The Eastern Music Festival faculty presented a potpourri of musical selections Tuesday night in Dana Auditorium.
The composers (two of whom are unfamiliar to me) included W.A. Mozart (Austria, 1756-91), Francois Devienne (France, 1759-1803), Gioachino Rossini (Italy, 1792-1868) and Alexander Ernst Fesca (Germany, 1820-1849).
As Julian Schwarz, the organizer of the Tuesday evening Eastern Chamber Players concerts explained, each Tuesday would begin with a selection by Mozart. The rest of the selections on this Tuesday’s program gave different depictions of the classical era.
Jeffrey Multer (violin), Ben Geller (viola), Schwarz (cello) and Marika Bournaki (piano) gave a fine reading of Mozart’s Piano Quartet No. 2 in E-flat Major, K. 493 (1786). Much of the work is written in a “strings versus the piano” manner. Bournaki’s facile playing captured both the elegance and subtle nuance of the harmonies. A surprising number of melodic lines were given to the string players; each took the opportunity to shine.
Devienne was the bassoon player at the Paris Opera as well as a flute professor at the Paris Conservatory. His Quartet for Bassoon and String Trio in C Major, Op. 73, No. 1 (ca. 1800) featured performers George Sakakeeny (bassoon), Uli Speth (violin), Daniel Reinker (viola) and Schwarz (cello). This work proved to be a concerto type of composition, with the bassoon as soloist and string trio as orchestra. Sakakeeny’s lovely tone was evident from beginning to end, and his playing perfectly caught the bouncy tune in the final movement. The strings played with good energy and ensemble.
What does one do when the only available musicians are two violins, a cello and a double bass? Write a String Sonata for those forces, of course, which is exactly what Rossini did in 1804, when he was only 12!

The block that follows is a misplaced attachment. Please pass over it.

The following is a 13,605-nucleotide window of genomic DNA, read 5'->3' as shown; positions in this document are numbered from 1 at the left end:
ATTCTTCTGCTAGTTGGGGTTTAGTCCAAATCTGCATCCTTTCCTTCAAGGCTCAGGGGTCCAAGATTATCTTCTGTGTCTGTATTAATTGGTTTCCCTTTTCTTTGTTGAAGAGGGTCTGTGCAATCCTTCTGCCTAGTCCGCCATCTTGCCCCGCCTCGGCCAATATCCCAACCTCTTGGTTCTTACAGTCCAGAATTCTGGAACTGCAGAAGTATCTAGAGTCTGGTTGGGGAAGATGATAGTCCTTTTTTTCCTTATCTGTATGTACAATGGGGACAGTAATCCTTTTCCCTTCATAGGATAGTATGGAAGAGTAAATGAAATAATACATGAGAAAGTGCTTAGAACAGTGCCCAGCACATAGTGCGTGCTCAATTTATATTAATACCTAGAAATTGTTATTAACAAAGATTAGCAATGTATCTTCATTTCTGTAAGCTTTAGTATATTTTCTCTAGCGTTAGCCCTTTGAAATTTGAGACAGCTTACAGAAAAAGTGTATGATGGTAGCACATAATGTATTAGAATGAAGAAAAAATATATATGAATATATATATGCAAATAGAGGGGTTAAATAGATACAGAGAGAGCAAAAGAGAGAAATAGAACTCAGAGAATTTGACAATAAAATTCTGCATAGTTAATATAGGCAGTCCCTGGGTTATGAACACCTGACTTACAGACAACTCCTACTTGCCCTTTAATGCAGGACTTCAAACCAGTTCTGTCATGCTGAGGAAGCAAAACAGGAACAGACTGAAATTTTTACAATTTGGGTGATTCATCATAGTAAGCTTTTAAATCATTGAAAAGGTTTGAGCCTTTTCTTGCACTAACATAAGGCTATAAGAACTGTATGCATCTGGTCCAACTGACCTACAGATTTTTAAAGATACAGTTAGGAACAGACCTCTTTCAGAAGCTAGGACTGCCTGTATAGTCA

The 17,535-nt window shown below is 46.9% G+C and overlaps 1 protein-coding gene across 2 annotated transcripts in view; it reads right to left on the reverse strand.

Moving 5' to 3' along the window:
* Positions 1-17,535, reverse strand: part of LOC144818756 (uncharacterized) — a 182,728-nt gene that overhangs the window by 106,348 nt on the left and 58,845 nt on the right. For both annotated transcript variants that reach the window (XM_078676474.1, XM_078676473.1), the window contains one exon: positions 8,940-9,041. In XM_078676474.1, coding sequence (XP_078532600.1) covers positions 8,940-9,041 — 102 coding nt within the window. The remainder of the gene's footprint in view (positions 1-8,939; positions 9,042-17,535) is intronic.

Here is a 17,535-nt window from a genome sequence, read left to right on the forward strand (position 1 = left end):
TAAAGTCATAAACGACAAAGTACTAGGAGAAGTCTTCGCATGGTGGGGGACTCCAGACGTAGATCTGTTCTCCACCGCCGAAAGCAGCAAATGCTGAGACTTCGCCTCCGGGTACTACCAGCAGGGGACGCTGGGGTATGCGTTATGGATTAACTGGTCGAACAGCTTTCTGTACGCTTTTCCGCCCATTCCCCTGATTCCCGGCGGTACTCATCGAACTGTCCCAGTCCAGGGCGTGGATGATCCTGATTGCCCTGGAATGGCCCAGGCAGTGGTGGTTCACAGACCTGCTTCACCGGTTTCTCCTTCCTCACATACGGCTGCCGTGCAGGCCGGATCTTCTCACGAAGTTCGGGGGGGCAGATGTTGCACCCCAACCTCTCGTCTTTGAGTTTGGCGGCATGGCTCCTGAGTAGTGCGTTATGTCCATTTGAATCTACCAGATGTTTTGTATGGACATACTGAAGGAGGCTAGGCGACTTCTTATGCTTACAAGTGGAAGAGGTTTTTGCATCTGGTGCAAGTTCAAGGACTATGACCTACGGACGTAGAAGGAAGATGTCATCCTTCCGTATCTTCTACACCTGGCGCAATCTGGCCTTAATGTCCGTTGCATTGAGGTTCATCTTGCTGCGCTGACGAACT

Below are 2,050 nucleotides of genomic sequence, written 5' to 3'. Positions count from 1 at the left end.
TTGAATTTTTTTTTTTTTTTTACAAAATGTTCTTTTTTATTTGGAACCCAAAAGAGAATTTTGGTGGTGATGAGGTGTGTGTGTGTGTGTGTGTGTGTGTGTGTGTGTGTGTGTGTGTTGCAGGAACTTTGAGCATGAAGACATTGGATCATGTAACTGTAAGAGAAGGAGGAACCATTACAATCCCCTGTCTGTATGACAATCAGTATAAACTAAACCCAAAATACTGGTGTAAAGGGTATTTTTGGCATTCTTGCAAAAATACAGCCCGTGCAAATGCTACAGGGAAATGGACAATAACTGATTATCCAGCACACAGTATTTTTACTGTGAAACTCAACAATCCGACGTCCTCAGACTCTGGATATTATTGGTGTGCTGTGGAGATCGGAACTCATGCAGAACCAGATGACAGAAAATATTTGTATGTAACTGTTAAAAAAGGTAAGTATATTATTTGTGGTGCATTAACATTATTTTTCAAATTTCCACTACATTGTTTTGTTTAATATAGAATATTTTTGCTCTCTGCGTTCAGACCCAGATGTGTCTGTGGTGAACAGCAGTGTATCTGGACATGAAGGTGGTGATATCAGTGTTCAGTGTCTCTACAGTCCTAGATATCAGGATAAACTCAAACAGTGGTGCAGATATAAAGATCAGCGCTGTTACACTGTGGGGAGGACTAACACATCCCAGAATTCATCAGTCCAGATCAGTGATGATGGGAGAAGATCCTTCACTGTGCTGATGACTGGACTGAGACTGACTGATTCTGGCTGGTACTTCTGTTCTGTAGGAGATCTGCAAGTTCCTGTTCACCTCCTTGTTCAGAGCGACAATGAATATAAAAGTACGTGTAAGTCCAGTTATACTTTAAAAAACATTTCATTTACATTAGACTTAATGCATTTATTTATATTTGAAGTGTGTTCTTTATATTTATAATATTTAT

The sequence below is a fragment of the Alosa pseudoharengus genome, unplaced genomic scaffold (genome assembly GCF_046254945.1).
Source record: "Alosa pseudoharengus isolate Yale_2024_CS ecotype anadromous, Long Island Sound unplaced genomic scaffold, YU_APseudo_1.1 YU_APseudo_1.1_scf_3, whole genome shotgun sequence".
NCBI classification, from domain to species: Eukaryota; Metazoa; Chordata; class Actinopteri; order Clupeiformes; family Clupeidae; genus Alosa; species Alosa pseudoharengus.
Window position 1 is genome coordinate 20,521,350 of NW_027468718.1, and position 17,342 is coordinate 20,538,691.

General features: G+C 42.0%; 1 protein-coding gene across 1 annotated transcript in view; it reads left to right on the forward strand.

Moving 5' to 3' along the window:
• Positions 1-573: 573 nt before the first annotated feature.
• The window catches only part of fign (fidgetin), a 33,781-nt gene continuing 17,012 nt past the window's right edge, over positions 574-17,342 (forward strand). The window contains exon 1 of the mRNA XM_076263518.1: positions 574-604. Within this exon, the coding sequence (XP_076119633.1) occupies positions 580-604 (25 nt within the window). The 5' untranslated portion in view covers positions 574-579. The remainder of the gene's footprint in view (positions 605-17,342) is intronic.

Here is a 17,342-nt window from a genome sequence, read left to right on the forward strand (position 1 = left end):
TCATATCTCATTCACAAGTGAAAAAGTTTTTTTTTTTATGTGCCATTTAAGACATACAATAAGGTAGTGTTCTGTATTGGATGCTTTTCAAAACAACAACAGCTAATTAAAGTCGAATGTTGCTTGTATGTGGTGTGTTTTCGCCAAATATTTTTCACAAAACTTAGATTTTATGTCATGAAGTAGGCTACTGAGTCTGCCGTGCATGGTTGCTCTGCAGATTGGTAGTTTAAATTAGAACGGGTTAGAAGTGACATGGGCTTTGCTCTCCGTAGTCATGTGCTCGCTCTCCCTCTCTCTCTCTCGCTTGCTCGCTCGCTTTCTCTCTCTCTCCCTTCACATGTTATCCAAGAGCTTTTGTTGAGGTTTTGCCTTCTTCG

This short three-movement work featured Nigel Armstrong and Yolanda Bruno (violins), Schwarz (cello) and Leonid Finkelshteyn (double bass). While most of the melodic material was given to 1st violinist Armstrong, who played the opening cute tune with finesse, each of the other players were awarded some tasty licks of their own. Especially fiery was the playing by Bruno.
Considering that Fesca only lived for 29 years, he was incredibly prolific, writing operas, chamber music, and more than 100 songs. The performance of Septet No. 1 in C Minor, Op. 26 (1842) featured a string quartet played by Jenny Gregoire (violin), Jennifer Puckett (viola), Amy Frost-Baumgarten (cello) and Meredith Johnson (double bass). Joining the strings were oboist Randall Ellis, hornist Joy Branagan, and pianist William Wolfram.
Fesca’s writing made the most of the various timbres offered by this unusual combination of instruments. Sometimes the ensemble played in unison, like at the beginning of the first and last movements, but often the melodies were divvied up more or less equally among the players.
Wolfram’s strong and sensitive playing was particularly arresting throughout. Ellis spun out finely-wrought lines, with seemingly endless breath. Branagan’s horn playing was lovely and solid. Gregoire’s solo work was appealing as well, great intonation and energy.
So, at the end of the evening, what does one take away from the music offering? To be sure, most of it is almost immediately forgettable, but the enjoyment of hearing music composed primarily for entertainment lingers on.